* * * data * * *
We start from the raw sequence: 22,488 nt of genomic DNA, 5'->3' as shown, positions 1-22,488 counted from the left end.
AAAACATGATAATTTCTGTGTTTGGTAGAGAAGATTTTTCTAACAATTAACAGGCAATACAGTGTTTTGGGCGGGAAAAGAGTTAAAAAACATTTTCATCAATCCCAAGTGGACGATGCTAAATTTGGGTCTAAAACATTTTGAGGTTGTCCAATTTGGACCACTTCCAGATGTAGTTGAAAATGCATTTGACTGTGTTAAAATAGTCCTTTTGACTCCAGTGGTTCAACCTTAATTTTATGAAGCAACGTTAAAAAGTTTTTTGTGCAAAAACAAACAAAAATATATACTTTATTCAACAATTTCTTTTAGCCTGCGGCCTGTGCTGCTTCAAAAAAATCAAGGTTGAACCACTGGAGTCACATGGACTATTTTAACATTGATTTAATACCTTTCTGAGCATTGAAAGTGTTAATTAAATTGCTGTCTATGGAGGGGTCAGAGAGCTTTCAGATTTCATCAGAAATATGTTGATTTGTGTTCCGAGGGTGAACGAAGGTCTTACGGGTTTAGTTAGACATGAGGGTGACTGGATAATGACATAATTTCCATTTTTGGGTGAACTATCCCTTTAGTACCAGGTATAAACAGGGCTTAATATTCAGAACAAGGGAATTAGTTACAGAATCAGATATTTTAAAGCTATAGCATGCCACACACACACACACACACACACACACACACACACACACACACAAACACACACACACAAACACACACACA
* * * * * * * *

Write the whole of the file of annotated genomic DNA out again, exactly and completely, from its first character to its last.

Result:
We start from the raw sequence: 22,488 nt of genomic DNA, 5'->3' as shown, positions 1-22,488 counted from the left end.
AAAACATGATAATTTCTGTGTTTGGTAGAGAAGATTTTTCTAACAATTAACAGGCAATACAGTGTTTTGGGCGGGAAAAGAGTTAAAAAACATTTTCATCAATCCCAAGTGGACGATGCTAAATTTGGGTCTAAAACATTTTGAGGTTGTCCAATTTGGACCACTTCCAGATGTAGTTGAAAATGCATTTGACTGTGTTAAAATAGTCCTTTTGACTCCAGTGGTTCAACCTTAATTTTATGAAGCAACGTTAAAAAGTTTTTTGTGCAAAAACAAACAAAAATATATACTTTATTCAACAATTTCTTTTAGCCTGCGGCCTGTGCTGCTTCAAAAAAATCAAGGTTGAACCACTGGAGTCACATGGACTATTTTAACATTGATTTAATACCTTTCTGAGCATTGAAAGTGTTAATTAAATTGCTGTCTATGGAGGGGTCAGAGAGCTTTCAGATTTCATCAGAAATATGTTGATTTGTGTTCCGAGGGTGAACGAAGGTCTTACGGGTTTAGTTAGACATGAGGGTGACTGGATAATGACATAATTTCCATTTTTGGGTGAACTATCCCTTTAGTACCAGGTATAAACAGGGCTTAATATTCAGAACAAGGGAATTAGTTACAGAATCAGATATTTTAAAGCTATAGCATGCCACACACACACACACACACACACACACACACACACACACACACAAACACACACACACAAACACACACACA